A public forum on the Minuteman Project will go ahead in San Jose, Calif., reports the Mercury News — over the objections of Latino activists who call members of the group racist hate-mongers.
The activists successfully shut down the event earlier by telling managers of the taxpayer-funded Mexican Heritage Plaza, where the event was to be held, that there would be violence if the founder of the Minuteman Project, Chris Simcox, were allowed to speak.
Outraged immigrant advocates said it was disrespectful to have a "hate group" in their plaza on Sept. 16 — Mexican Independence Day. One said it was like scheduling a public forum on racism with the Ku Klux Klan on Martin Luther King, Jr. Day.
The event's organizers said it will go ahead at the plaza on another date and probably without Simcox. He said losing Simcox showed "that certain opinions are not allowed in certain public venues.''
School's Back I
To celebrate the confluence of National Coming Out Week and Disability Awareness Month, student fees at Ohio State University in Columbus are being spent on events to make people aware of the unique lifestyle of gay people with disabilities.
The events, led by the Los Angeles-based Queers on Wheels organization, are sponsored by GradQueers with help from the OSU GLBT student services, the ADA Coordinator's Office, the Women's Studies department, the English Department and the College of the Humanities.
The Queers on Wheels Disability Sensitivity Training involves lectures on using proper people-centered language, etiquette do's and don'ts and a general discussion about disability and the GLBTQ community.
Over at Lawrence University, students are invited to a conference on Discrimination and Prejudice in the 21st Century at the University of Wisconsin in Madison. No fewer than 30 social scientists will proffer up papers on everything from The Pernicious Effects of "Benevolent Sexism" to The Interactive Nature of Patriarchy and Arbitrary-set Hierarchy: The Dynamics of Sexism and Racism from An Evolutionary and Social Dominance Perspective.
School's Back II
It's been less than a month since students around the country returned to universities, and already the student press wars have started.
At the University of North Carolina in Chapel Hill, reports the Herald-Sun, a student pundit was fired after she penned a column in the Daily Tar Heel saying Arabs should be racially profiled in the name of airport security.
In a fit of hyperbole, junior Jillian Bandes wrote that Arabs should be "be stripped naked and cavity-searched if they get within 100 yards of an airport."
The editors insist she was fired for "journalistic malpractice," or taking the comments of her interviewees out of context. The column and the paper's editors were roundly denounced on campus as racists for publishing the piece.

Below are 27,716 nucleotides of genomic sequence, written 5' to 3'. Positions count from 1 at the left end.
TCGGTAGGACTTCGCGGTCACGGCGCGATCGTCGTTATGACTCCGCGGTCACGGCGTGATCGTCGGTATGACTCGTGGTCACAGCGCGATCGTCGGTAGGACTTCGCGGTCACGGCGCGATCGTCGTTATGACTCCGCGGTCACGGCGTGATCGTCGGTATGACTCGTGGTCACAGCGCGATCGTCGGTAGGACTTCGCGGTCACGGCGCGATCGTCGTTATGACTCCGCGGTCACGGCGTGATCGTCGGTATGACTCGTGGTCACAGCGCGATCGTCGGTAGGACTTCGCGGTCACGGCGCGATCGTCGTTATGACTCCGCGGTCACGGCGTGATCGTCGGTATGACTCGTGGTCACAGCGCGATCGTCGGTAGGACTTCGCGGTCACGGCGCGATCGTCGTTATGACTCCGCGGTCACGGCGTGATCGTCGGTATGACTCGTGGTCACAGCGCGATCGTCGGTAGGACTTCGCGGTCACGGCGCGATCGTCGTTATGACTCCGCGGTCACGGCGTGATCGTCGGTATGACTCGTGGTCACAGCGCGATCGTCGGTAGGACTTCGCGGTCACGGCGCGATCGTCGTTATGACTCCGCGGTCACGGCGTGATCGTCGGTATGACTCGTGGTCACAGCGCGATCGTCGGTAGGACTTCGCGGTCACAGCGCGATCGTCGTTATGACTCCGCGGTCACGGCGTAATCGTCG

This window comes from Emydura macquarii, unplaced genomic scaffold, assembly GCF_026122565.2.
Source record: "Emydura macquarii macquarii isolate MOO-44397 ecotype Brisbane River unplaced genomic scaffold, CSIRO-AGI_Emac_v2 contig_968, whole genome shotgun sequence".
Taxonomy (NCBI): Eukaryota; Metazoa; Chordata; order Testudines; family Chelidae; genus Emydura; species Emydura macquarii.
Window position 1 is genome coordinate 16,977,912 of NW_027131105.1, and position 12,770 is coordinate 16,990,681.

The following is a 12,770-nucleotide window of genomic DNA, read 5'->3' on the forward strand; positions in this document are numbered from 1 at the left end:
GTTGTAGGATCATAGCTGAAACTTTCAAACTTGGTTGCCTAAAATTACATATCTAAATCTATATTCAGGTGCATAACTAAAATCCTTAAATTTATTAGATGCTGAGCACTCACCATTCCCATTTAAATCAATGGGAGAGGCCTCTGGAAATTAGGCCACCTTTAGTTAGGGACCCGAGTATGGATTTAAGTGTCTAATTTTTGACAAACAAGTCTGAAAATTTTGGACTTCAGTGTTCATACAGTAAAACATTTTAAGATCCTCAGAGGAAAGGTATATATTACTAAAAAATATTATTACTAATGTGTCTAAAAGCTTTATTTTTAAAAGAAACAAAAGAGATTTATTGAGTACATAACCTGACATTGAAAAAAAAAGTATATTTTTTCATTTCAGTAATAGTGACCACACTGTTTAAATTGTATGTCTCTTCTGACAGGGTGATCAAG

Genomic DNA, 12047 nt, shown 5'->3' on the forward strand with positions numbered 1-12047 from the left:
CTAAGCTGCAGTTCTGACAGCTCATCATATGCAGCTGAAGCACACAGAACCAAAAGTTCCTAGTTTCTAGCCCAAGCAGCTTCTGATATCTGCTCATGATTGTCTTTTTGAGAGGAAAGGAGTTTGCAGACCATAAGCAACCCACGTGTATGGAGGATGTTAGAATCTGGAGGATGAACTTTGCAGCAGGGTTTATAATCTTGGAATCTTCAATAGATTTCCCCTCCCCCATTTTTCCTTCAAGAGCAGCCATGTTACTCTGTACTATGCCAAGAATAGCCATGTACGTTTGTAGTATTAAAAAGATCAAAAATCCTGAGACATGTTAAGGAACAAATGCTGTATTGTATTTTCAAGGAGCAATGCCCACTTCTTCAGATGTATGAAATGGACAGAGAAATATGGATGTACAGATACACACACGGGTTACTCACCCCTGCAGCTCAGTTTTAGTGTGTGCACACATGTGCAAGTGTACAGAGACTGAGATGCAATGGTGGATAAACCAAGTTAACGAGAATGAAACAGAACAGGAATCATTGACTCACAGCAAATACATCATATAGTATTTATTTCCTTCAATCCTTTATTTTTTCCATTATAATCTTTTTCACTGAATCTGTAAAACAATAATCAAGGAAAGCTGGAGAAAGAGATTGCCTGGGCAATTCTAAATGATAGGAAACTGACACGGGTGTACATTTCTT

And the Gainesville Sun says administrators at the University of Florida have lambasted an editorial cartoon in the student newspaper, The Alligator, for "reinforcing negative stereotypes of individuals in the community."
The cartoon pictured rapper Kanye West, who said President Bush doesn't like black people during a fund-raiser for Hurricane Katrina victims, holding a playing card labeled "The Race Card" next to Secretary of State Condoleezza Rice. The bubble over Rice's head contains the words: "Nigga, Please!"
The Times of London says British Prime Minister Tony Blair is under pressure to halt the country's annual commemoration of the Nazi Holocaust because it alienates young Muslims who might then blow themselves up on crowded subway trains.
Advisers appointed by Blair after the bombings this summer are suggesting that Britain substitute its annual Jewish Holocaust Memorial Day with a Genocide Day that would also recognize the mass murder of Muslims and people of other faiths. The day, established in 2001, is marked each year on Jan. 27.
"The very name Holocaust Memorial Day sounds too exclusive to many young Muslims," a member of one of the advisory panels reportedly wrote. "It sends out the wrong signals: that the lives of one people are to be remembered more than others. It's a grievance that extremists are able to exploit."
A church in the UK was forced to cancel a planned hog roast after an animal rights group complained that its members were offended by the event, according to the Cambridge Evening News.
The event planned at St Matthew's Church was cancelled after the activists called and said they were shocked by an ad for the event that featured a cartoon pig being roasted over a fire.
"We decided it would be simpler to cancel it and serve cream teas instead," rather than argue with the militant vegetarians, the organizer of the event said.
A Florida teacher who was forced out of her job for writing to her congressman and complaining that an influx of Latino students who don't speak English was dragging down the educational standards of her district now says she will sue her former bosses.